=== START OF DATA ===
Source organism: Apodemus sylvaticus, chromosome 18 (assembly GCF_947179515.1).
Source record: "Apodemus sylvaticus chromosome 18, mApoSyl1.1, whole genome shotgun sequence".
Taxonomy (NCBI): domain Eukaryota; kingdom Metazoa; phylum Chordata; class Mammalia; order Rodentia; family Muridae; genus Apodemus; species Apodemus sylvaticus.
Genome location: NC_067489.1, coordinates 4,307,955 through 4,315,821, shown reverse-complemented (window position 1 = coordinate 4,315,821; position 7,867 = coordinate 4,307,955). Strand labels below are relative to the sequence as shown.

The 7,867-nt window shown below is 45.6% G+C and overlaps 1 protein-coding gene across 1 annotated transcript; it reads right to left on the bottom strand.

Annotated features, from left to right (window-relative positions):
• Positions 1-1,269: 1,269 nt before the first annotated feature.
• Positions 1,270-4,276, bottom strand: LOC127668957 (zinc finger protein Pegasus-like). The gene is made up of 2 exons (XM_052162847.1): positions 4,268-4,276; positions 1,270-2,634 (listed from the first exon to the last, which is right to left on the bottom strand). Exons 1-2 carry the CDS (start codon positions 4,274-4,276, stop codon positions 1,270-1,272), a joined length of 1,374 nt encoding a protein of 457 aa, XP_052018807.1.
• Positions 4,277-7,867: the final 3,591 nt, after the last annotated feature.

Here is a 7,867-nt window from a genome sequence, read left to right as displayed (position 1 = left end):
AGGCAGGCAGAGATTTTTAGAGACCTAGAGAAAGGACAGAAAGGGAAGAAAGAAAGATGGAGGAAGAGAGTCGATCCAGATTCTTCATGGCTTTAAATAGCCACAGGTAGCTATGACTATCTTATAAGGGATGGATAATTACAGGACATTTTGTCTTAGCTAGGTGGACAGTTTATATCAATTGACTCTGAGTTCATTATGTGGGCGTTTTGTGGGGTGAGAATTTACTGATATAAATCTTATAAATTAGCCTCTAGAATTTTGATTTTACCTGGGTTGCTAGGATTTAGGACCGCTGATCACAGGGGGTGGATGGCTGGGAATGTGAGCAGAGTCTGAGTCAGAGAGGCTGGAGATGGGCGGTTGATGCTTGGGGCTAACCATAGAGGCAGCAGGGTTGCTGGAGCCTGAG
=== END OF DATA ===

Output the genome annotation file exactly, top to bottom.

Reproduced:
Source organism: Apodemus sylvaticus, chromosome 18 (assembly GCF_947179515.1).
Source record: "Apodemus sylvaticus chromosome 18, mApoSyl1.1, whole genome shotgun sequence".
Taxonomy (NCBI): domain Eukaryota; kingdom Metazoa; phylum Chordata; class Mammalia; order Rodentia; family Muridae; genus Apodemus; species Apodemus sylvaticus.
Genome location: NC_067489.1, coordinates 4,307,955 through 4,315,821, shown reverse-complemented (window position 1 = coordinate 4,315,821; position 7,867 = coordinate 4,307,955). Strand labels below are relative to the sequence as shown.

The 7,867-nt window shown below is 45.6% G+C and overlaps 1 protein-coding gene across 1 annotated transcript; it reads right to left on the bottom strand.

Annotated features, from left to right (window-relative positions):
• Positions 1-1,269: 1,269 nt before the first annotated feature.
• Positions 1,270-4,276, bottom strand: LOC127668957 (zinc finger protein Pegasus-like). The gene is made up of 2 exons (XM_052162847.1): positions 4,268-4,276; positions 1,270-2,634 (listed from the first exon to the last, which is right to left on the bottom strand). Exons 1-2 carry the CDS (start codon positions 4,274-4,276, stop codon positions 1,270-1,272), a joined length of 1,374 nt encoding a protein of 457 aa, XP_052018807.1.
• Positions 4,277-7,867: the final 3,591 nt, after the last annotated feature.

Here is a 7,867-nt window from a genome sequence, read left to right as displayed (position 1 = left end):
AGGCAGGCAGAGATTTTTAGAGACCTAGAGAAAGGACAGAAAGGGAAGAAAGAAAGATGGAGGAAGAGAGTCGATCCAGATTCTTCATGGCTTTAAATAGCCACAGGTAGCTATGACTATCTTATAAGGGATGGATAATTACAGGACATTTTGTCTTAGCTAGGTGGACAGTTTATATCAATTGACTCTGAGTTCATTATGTGGGCGTTTTGTGGGGTGAGAATTTACTGATATAAATCTTATAAATTAGCCTCTAGAATTTTGATTTTACCTGGGTTGCTAGGATTTAGGACCGCTGATCACAGGGGGTGGATGGCTGGGAATGTGAGCAGAGTCTGAGTCAGAGAGGCTGGAGATGGGCGGTTGATGCTTGGGGCTAACCATAGAGGCAGCAGGGTTGCTGGAGCCTGAG